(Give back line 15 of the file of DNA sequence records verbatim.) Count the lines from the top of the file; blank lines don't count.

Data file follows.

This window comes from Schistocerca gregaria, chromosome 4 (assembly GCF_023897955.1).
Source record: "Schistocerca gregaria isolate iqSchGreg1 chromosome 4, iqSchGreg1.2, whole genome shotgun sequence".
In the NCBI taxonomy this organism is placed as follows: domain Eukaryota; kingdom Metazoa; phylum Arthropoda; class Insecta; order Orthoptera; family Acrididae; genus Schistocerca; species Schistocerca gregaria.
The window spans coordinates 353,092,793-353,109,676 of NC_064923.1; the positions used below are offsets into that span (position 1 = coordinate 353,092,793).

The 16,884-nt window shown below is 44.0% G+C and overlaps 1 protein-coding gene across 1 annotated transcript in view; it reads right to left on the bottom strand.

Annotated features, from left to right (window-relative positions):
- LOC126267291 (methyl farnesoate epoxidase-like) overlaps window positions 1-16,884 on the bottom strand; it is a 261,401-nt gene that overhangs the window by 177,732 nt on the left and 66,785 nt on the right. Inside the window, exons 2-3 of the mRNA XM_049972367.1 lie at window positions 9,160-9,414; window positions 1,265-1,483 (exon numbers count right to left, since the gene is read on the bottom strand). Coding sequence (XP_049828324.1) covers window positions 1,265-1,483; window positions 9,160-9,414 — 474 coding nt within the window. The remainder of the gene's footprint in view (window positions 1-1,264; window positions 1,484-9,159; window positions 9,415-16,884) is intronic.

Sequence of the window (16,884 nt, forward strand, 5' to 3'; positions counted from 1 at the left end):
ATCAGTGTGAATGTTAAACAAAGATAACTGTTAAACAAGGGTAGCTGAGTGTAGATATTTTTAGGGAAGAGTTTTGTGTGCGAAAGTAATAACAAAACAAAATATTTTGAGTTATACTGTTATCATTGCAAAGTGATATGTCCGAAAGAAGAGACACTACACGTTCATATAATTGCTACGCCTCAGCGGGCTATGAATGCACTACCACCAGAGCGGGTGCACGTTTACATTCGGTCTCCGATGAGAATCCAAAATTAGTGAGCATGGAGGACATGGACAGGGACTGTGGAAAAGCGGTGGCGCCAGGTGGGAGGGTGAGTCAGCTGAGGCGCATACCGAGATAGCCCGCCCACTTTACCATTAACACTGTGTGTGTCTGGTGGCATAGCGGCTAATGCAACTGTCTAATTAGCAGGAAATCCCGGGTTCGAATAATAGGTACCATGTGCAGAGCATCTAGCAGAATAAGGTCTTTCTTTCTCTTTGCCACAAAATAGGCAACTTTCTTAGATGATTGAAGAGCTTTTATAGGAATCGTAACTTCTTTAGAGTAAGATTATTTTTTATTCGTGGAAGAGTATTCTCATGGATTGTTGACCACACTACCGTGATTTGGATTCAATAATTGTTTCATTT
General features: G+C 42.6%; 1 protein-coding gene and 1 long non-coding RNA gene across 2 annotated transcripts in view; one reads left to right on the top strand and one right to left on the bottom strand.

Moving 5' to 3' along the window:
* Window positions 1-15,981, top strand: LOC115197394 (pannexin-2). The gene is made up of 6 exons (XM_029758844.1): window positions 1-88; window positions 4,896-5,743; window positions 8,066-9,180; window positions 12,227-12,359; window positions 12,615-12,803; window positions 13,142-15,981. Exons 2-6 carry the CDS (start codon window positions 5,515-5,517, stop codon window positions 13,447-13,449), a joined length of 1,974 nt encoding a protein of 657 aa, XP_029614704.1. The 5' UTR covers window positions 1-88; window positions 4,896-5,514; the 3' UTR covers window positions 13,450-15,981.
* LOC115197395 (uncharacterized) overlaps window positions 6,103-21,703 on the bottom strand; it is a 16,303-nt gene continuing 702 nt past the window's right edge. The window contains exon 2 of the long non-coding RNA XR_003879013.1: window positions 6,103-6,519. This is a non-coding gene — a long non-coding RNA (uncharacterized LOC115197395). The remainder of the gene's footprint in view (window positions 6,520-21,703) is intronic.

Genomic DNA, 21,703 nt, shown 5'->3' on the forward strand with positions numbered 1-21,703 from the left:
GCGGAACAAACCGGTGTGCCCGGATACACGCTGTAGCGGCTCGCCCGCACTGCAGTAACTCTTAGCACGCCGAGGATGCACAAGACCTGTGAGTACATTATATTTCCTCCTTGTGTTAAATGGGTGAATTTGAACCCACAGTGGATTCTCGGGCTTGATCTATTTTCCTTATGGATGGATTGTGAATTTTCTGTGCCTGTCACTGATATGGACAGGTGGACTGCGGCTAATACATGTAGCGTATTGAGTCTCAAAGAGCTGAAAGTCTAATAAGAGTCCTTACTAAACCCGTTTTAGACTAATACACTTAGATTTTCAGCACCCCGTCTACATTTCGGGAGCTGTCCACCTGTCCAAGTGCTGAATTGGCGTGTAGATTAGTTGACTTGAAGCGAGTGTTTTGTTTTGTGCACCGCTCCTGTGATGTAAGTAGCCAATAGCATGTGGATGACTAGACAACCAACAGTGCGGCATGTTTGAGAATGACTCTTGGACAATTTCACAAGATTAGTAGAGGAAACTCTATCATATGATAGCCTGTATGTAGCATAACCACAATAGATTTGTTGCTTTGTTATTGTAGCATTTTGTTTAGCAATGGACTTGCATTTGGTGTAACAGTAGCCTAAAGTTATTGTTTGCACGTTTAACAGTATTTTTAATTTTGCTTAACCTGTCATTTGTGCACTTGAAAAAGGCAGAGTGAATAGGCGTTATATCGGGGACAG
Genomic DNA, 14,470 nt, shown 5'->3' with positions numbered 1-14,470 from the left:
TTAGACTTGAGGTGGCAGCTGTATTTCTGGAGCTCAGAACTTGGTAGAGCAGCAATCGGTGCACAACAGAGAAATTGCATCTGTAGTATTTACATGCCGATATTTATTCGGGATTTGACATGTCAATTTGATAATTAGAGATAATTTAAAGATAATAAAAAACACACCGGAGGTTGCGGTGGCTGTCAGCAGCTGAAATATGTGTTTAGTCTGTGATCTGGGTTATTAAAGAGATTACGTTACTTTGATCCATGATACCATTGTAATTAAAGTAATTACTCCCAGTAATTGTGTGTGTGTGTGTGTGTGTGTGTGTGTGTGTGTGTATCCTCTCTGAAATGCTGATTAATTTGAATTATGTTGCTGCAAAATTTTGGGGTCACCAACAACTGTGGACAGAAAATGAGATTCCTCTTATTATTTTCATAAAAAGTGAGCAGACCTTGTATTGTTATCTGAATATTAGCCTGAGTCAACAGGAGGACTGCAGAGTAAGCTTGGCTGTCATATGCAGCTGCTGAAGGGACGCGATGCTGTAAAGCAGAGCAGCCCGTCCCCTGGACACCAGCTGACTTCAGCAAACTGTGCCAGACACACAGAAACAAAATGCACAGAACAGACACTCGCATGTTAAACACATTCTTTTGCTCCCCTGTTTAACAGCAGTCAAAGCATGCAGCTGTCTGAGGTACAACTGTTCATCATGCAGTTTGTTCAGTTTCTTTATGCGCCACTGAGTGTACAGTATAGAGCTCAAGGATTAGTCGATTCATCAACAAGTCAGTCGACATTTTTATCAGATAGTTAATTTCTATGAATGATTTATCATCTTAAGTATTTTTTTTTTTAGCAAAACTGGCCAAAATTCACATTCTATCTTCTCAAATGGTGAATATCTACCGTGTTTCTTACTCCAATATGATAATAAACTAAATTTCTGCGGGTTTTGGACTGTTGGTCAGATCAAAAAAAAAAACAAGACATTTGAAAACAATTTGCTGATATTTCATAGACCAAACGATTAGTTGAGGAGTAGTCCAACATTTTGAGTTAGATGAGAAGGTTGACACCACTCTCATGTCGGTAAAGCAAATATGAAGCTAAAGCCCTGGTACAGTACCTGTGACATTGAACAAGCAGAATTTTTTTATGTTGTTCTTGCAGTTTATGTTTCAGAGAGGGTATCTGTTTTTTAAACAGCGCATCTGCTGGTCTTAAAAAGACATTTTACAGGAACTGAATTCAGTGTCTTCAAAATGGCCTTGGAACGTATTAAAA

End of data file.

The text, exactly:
GCGGAACAAACCGGTGTGCCCGGATACACGCTGTAGCGGCTCGCCCGCACTGCAGTAACTCTTAGCACGCCGAGGATGCACAAGACCTGTGAGTACATTATATTTCCTCCTTGTGTTAAATGGGTGAATTTGAACCCACAGTGGATTCTCGGGCTTGATCTATTTTCCTTATGGATGGATTGTGAATTTTCTGTGCCTGTCACTGATATGGACAGGTGGACTGCGGCTAATACATGTAGCGTATTGAGTCTCAAAGAGCTGAAAGTCTAATAAGAGTCCTTACTAAACCCGTTTTAGACTAATACACTTAGATTTTCAGCACCCCGTCTACATTTCGGGAGCTGTCCACCTGTCCAAGTGCTGAATTGGCGTGTAGATTAGTTGACTTGAAGCGAGTGTTTTGTTTTGTGCACCGCTCCTGTGATGTAAGTAGCCAATAGCATGTGGATGACTAGACAACCAACAGTGCGGCATGTTTGAGAATGACTCTTGGACAATTTCACAAGATTAGTAGAGGAAACTCTATCATATGATAGCCTGTATGTAGCATAACCACAATAGATTTGTTGCTTTGTTATTGTAGCATTTTGTTTAGCAATGGACTTGCATTTGGTGTAACAGTAGCCTAAAGTTATTGTTTGCACGTTTAACAGTATTTTTAATTTTGCTTAACCTGTCATTTGTGCACTTGAAAAAGGCAGAGTGAATAGGCGTTATATCGGGGACAG